Redwood Fences & Gates

Until recently I worked exclusively for time and materials plus a project overhead fee (that cover the cost of things like fuel, tools and my van.) That has always worked. I wrote about my motivation for working that way here.

After about five years of doing this kind of work and specializing in redwood fences and gates, I have gotten to a point where I understand it very well. I know what is involved with each kind of service, and what kind of variations I am likely to encounter that can make a big enough difference in the cost of the project to matter to me. That kind of knowledge is easier to gain because there are so few services that I offer, and because I artificially limit the kind of projects I accept.

Some subset of the things I do for my clients is now straightforward and mostly predictable. More than half of the work I do falls into this category.

Until now I have gone to the discipline of estimating each and every project, from a complete bill of materials through a detailed list of each step and how long it would take. My estimates were meticulous and thorough. Because it was all based on time and materials the price varied. But, it was more often below than the estimate than above it. There was always some margin of error for estimates because I could not predict things like favorable parking, debris in front of the fence, roots in post holes, and needing to dig through unusable stock at the lumber yard. It is hard to know exactly how long any creative process will take to finish even if you are in complete control and everything is nominal. But, I got very good at estimating this kind of project after doing it a few hundred times.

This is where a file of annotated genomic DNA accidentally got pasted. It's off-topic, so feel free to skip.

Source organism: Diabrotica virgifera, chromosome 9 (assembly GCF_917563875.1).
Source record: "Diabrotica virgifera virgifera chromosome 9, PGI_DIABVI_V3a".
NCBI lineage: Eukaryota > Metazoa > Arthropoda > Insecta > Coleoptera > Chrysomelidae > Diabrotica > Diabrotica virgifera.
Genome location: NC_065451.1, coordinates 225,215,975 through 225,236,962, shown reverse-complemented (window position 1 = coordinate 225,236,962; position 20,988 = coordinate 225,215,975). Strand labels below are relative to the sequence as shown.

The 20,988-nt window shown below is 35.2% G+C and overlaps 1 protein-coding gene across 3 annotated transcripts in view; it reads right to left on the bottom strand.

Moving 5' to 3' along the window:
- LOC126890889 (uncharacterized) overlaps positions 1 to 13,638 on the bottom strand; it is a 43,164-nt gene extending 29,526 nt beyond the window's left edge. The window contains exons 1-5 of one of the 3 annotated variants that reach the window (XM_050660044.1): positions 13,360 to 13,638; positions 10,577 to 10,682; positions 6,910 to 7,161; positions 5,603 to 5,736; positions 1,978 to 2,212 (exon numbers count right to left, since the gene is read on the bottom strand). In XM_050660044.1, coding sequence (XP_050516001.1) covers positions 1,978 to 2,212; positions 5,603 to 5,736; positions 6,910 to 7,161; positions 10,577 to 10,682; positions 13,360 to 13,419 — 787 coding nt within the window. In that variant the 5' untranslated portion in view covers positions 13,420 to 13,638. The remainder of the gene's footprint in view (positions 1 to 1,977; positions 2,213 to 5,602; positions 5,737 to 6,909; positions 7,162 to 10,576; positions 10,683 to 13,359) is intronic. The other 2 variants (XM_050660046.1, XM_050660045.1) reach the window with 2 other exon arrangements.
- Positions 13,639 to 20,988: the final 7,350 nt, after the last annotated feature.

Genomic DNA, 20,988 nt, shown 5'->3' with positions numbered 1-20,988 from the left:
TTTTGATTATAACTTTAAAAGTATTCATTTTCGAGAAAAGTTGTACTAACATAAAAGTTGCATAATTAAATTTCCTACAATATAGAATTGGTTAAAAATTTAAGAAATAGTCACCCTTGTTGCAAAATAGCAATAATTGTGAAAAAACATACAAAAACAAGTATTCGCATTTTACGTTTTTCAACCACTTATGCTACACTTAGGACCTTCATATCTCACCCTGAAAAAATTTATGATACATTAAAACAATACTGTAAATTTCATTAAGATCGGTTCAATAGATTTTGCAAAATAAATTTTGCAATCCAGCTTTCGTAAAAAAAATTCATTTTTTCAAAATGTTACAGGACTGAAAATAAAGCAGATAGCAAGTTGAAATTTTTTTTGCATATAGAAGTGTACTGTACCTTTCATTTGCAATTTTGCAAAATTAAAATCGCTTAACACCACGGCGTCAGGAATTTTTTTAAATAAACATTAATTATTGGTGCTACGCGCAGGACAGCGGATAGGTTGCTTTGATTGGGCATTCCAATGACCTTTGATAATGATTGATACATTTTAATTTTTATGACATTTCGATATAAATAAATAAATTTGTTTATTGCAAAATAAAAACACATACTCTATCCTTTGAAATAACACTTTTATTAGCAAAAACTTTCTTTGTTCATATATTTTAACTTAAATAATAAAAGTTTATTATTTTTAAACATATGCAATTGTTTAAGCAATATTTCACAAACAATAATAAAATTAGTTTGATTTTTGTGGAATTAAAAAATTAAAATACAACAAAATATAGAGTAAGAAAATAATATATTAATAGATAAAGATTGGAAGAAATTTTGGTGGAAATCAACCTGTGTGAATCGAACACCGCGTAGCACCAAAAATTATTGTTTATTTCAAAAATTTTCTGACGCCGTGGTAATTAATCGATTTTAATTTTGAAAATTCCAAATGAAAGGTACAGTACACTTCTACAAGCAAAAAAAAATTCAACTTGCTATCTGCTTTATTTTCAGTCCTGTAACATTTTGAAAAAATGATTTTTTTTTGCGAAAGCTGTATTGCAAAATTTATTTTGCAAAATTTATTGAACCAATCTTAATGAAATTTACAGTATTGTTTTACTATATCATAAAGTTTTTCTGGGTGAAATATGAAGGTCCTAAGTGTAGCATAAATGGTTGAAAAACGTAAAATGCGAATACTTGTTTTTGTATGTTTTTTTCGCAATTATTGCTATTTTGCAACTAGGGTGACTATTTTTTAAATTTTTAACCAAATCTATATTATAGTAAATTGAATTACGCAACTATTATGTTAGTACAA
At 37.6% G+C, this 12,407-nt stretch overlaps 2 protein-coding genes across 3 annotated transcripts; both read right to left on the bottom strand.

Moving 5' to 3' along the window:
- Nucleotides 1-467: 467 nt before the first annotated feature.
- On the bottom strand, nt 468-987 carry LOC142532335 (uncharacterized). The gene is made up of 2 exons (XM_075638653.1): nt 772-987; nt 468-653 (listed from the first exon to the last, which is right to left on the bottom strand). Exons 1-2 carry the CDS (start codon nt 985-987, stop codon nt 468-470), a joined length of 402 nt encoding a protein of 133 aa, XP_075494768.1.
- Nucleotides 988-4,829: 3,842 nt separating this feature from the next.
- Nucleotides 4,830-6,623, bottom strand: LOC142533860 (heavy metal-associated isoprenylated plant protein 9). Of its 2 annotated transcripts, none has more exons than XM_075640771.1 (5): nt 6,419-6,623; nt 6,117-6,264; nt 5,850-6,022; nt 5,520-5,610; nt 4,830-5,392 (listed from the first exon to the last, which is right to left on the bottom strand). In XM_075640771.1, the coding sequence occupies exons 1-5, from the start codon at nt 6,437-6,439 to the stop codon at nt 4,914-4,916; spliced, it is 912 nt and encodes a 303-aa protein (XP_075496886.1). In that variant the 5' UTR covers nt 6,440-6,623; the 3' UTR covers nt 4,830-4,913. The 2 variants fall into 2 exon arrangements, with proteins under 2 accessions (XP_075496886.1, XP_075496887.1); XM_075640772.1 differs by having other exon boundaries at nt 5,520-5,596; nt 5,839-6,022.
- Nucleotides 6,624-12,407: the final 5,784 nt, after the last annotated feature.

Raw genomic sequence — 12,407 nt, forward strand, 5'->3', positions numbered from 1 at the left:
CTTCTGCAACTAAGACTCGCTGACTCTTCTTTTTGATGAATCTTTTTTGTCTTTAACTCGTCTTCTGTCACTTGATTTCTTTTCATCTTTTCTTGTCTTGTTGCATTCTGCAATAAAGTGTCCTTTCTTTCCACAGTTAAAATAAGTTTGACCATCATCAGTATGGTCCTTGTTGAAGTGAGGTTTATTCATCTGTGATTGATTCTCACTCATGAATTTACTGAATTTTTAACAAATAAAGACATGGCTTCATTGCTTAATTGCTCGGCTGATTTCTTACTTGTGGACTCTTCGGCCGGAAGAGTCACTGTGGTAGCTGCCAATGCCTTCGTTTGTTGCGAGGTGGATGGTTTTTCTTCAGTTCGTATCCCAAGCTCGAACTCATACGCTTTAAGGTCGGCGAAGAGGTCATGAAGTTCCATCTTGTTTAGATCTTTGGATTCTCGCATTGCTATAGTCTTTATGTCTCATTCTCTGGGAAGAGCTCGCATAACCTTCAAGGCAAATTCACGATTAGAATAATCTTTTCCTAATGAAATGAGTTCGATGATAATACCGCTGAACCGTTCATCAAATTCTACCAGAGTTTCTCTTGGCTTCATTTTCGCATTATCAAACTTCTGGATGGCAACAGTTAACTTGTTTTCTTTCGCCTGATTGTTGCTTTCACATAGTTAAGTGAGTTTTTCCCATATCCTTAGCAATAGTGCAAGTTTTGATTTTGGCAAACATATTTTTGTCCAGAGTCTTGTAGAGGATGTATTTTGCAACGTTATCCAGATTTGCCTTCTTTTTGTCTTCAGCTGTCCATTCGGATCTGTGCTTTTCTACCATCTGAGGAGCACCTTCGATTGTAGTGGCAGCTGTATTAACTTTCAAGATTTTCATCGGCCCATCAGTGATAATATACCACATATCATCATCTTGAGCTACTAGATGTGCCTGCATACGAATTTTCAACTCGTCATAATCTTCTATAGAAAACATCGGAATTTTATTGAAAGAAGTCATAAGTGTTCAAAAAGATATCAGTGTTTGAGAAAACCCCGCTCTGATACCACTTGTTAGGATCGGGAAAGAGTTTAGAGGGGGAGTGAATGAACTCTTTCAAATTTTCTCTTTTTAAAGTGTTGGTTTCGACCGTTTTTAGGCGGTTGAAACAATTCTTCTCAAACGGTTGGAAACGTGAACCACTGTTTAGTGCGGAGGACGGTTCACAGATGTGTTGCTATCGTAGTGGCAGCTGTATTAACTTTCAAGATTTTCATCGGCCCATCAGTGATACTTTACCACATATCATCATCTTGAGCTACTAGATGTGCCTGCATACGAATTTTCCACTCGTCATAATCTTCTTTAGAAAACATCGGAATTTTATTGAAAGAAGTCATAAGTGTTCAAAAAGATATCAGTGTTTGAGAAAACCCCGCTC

When I worked for time and materials based exclusively on estimates I was taking the least possible risk. I certainly did take some risks because I purchased materials trusting that my client would eventually pay for them. I took the risk that if I buy the wrong materials or too many, I don’t get paid for those within the project. I took the risk that if I make significant mistakes while I work or accidentally damage a piece of wood or other materials I will have to replace the wood at my own cost. I take the risk of injury and of accident and of having my van and/or tools stolen. I actually take quite a few risks.

But the risk that the project might cost more was mostly bourn by my clients. If it took longer the invoice would reflect that.

Now that I have a real basis to understand the cost of normal projects it is easier for everyone if I simply have a price for them. I will not have to spend 1-2 hours preparing an estimate for each project for each client, and I’ll be able to give clients a verbal estimate while I am with them at their location. Clients who visit my web site can get a good idea of what different sized projects will cost.